The biggest buzzword right now in the field of psychology might be “resilience” – that vague and desirable quality of being able to weather whatever crisis life throws at you and bounce back again, stronger than ever. Yet, as Jacob Bernstein argues in “Everything is Copy,” his loving but candid documentary about his cultural icon mother, Nora Ephron wasn’t just resilient: she had true grit.
Personally speaking, I’m wary of this zeitgeisty veneration of resiliency. It’s typically approached as a necessary trait, something we must instill in the generations to follow, but few ever acknowledge the dark side of being able to adapt to traumatic situations. Plasticity is vital for survival, but resilience can also inure you to pain and mute your grief. It has the ability to calcify your emotional response – and provide an illusion of control over your circumstances. This mixed blessing of a character trait may create, as the film describes Ephron, “a luminous smile and an easy way of introducing herself, but a razor in her back pocket.”
The question of survival and control, however, is very much at the heart of moving Bernstein’s work, a sentimental (but never hagiographic) tribute to his mother, the formidable Renaissance woman who passed away from leukemia in 2012. A New York City journalist who made her bones during feminism’s Second Wave, Ephron later became a bestselling novelist, a Broadway-bound playwright, and an Academy Award-nominated filmmaker who wrote such classics as “Silkwood,” “When Harry Met Sally,” and “Sleepless in Seattle” and directed even more. There are few screenwriters – let alone female screenwriters – that ever become household names. And yet, Ephron was more than just her writing: She was a force of nature, a brassy comedienne and bubbly, caustic public intellectual unafraid of skewering any person or topic that wandered into her path, including her own failed marriages, and of course, herself.
The title refers to a phrase Ephron’s own screenwriter mother would utter following any of her four daughters’ grievances: “Everything is copy.” As in, allow any fortune or misfortune to fuel your creativity. When you tell a story, even your personal tragedy, you own it; you gain control over your fate. For Ephron, (almost) everything was up for grabs.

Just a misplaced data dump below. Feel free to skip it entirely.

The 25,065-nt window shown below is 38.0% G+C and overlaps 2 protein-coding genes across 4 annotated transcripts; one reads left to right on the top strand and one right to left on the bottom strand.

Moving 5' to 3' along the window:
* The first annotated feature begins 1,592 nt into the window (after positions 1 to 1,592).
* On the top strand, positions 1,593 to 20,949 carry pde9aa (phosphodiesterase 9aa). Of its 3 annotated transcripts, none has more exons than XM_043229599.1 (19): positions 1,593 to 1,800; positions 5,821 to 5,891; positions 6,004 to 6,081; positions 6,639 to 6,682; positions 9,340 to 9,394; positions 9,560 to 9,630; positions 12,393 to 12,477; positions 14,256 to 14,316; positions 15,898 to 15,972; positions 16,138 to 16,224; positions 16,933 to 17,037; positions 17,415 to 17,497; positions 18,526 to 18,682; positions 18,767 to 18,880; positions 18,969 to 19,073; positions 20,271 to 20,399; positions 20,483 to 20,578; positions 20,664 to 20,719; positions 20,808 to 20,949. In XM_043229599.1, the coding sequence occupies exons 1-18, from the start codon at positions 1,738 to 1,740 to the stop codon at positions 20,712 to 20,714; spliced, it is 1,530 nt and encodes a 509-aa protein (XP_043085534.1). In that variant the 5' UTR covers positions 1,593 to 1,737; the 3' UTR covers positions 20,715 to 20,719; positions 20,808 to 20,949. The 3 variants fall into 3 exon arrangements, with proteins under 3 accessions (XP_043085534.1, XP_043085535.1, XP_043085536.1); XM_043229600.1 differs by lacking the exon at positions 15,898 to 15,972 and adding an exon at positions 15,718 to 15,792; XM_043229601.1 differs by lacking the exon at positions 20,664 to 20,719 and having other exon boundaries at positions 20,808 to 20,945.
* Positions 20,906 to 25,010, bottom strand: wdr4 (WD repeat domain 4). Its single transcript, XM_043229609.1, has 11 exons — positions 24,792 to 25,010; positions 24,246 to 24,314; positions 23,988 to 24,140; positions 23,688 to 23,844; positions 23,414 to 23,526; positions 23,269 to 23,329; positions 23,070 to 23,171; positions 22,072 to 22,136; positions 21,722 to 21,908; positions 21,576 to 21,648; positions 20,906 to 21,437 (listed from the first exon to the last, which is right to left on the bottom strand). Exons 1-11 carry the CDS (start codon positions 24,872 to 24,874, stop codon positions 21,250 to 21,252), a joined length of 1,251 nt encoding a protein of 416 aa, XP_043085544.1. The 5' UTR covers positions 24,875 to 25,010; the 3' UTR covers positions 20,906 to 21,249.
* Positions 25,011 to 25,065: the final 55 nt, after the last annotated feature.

And perhaps that is what led Bernstein to create this frank film, the beauty of which is in the delicate balance he is able to strike between intimacy and detachment while exhibiting his mother’s biography, personality, and oeuvre. Deftly weaving Ephron’s old television interviews, readings of her work, and conversations conducted with her closest friends and relatives, he fluidly crafts a narrative that depicts Ephron’s life from womb to tomb, but with thematic rather than straight chronological focus. Noticeably, he avoids providing too much information about his own relationship with her (little is said about her as a mother), instead using his time on screen to hypothesize what drove Ephron, a witty and sharp grand dame beloved by those close to her, but also described by them as “wicked,” “tough,” “opinionated,” and “hostile.”
Bernstein’s unified theory of Ephron, a woman raised by two alcoholic Hollywood writers haunted by professional decline, is that she didn’t just endure difficult circumstances – she completely tore through them. According to her longtime editor Robert Gottlieb, “She was tough. Tough is good. Nora would have done nothing had she not been ambitious and she would not have succeeded had she not been tough.” Halfway through her second pregnancy, when she discovered her beloved husband Carl Bernstein was cheating on her, she didn’t just leave him – she wrote a book about the saga. (1983’s Heartburn, which helped launch her film career.) On the surface it may be easy to commend Ephron’s bravery in serving such cold revenge, or praise her talent for telling (and owning) her story, but the younger Bernstein excavates further, revealing how her punishment affected his relationship with his father and what it meant for him at the time, a child, to become fodder for her mother’s public persona. “Writers are cannibals,” she once matter-of-factly stated.
Bernstein’s deeply personal and scrutinizing work offers a complex portrait of his caregiver while also preserving her astounding legacy. Ephron’s timeless essays and films remain in the pantheon of American discourse and art, and what distinguishes her voice is a remarkable aptitude for probing every grueling, gruesome detail of one’s experience and making it funny. For Ephron, this wasn’t just a coping mechanism but a manta for life. As Bernstein contends, “What is copy is the stuff you’ve lost. The things that have been taken from you.” This film is not just a eulogy, but his account. His mother refused to write of her illness and impending death and this is how he has chosen to own that story.